Tarot Cards

Tarot cards are one of the most famous methods of reading the future. They are enshrined alongside crystal ball reading and palmistry, or palm reading, as one of the most iconic methods of fortune telling in the West. Modern tarot cards have 78 cards divided into two major groups called arcana, meaning “secret.” There are 22 major arcana or trump cards and 56 minor arcana cards. These are then divided further into four suits. The four suits of tarot cards are cups, pentacles or coins, wands or staves and swords. Each suit has four court cards: page, knight, queen and king. Each suit also contains one ace card and nine pip cards numbered two through 10. 

To anyone who plays modern card games, this set up sounds rather familiar. A deck of cards divided into four distinct suits, each of which has an ace, nine numbered cards and several face cards. While Pages do not exist in modern playing cards, the king and queen remain, and the modern jack card could be the substitute for the tarot knight. The similarity between the mystical tarot deck and the modern deck of playing cards is unsurprising. This is because tarot cards were originally used as playing cards. 

In the mid-15th century, tarot cards were called trionfi, tarocchi and tarock cards. The designs of the cards varied across Europe as did the suits. Each deck, however, had four suits comprised of 14 cards. Each suit contained ten pip cards numbered 10 through one or 10 through two with an ace acting as one. Each of the four suits also contained four face cards: a king, a queen, a knight and a jack, knave or page. In fact, modern tarot cards are still used as playing cards in parts of Europe to play games such as Italian tarocchini and French tarot. In English speaking countries, however, tarot cards are used almost exclusively for divination.

Some modern users of tarot cards insist that the cards originated in ancient Egypt or with the Kabbalah, an ancient, esoteric Jewish school of thought  aimed at explaining the relationship between an unchanging, eternal and mysterious Ein Sof, or Infinity, and the mortal and finite universe of God’s creation. Despite the interest of the modern occult and New Age practitioners in an ancient root for tarot cards, there is no real evidence that tarot cards originated earlier than the final years of the Middle Ages.

The earliest known set of tarot cards was created in the 14th century. The popularity of card games had soared after Mamluk game cards were brought to Western Europe from Turkey. The first tarot cards were likely used in a game that became popular in Italy, tarocchi appropriati. In Italian tarocchi appropriati, players were dealt random cards. The players then wrote poems about the cards based on the thematic associations of the cards.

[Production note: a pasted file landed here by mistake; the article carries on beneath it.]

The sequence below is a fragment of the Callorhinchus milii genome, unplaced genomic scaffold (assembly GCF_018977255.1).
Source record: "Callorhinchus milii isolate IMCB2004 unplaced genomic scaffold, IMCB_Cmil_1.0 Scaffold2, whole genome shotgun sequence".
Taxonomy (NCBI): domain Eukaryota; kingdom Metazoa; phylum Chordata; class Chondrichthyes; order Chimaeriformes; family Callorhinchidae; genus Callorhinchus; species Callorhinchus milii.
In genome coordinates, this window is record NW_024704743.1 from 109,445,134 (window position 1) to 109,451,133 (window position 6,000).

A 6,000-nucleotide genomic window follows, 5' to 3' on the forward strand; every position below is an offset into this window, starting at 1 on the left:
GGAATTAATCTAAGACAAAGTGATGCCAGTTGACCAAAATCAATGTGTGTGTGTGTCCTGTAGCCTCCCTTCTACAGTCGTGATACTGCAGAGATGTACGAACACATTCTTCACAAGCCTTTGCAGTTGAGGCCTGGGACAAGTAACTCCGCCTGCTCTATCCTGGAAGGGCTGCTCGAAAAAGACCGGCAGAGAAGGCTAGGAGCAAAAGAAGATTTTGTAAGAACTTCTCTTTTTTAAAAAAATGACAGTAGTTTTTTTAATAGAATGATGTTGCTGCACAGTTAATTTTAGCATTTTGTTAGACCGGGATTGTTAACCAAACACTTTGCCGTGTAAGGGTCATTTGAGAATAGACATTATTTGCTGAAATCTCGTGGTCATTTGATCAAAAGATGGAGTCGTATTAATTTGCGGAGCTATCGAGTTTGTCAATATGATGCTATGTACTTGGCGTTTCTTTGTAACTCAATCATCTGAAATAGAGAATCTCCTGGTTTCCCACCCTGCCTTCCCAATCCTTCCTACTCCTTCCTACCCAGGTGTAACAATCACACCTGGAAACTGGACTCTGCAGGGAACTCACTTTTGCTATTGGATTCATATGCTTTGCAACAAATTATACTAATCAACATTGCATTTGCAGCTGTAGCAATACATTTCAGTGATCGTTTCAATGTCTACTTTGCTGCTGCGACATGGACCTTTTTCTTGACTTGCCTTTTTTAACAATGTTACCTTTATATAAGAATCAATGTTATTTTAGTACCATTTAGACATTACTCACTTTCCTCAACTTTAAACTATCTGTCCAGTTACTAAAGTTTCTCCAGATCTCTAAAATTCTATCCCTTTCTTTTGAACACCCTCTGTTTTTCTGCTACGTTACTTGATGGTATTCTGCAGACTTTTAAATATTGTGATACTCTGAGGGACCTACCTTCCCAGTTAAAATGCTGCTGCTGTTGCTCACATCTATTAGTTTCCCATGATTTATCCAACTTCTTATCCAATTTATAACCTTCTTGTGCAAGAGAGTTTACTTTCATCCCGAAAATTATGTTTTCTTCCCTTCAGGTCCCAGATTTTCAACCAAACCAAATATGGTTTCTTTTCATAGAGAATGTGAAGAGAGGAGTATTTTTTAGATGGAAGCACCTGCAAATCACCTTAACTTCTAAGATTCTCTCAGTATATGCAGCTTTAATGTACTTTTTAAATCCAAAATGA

Another possible origin for tarot cards was to play a game rather similar to modern day bridge. Wealthy Italian families would commission artists to create hand-painted decks called “cards of triumph,” or “carte da trionfi.” These cards were marked with suits of cups, swords, coins and polo sticks and had a court consisting of three males, one of which was a king. Later decks incorporated queens, trump or wild cards and the Fool to make a deck of 78 total cards. 

While it may surprise modern people who associate tarot cards with divination, witchcraft and the occult, tarot cards in their original time were seen as saturated with Christianity. Each card was patterned to be covered in Christian imagery. This only began to shift after the cards became increasingly associated with and used for divination and fortune telling.

The mystical and magical associations with tarot cards had put down roots by the mid-18th century and spread outside of Italy. A French writer, Antoine Court de Gebelin, claimed that tarot cards were based on a holy book written by ancient Egyptian priests. The cards were then brought to Europe by gypsies. While this certainly gave tarot card fortunes more credibility, tarot cards predate gypsies in Europe, and ethnic gypsies were not from Africa at all.

As time passed, tarot cards became increasingly associated with the occult and the modern French-suited playing card came into major prominence in English speaking countries. The 52 card deck of hearts, diamonds, clubs and spades is arguably the closest to the original Mamluk playing card deck that sparked off European interest in playing cards in the first place. Tarot cards, however, continued to be manufactured and used. They are still used as playing cards in parts of Europe today, and the mystical associations with tarot cards has only increased some people’s interest in them. As such, tarot cards live on in both their original and more magical forms even as modern playing cards rise to challenge them on both fronts.
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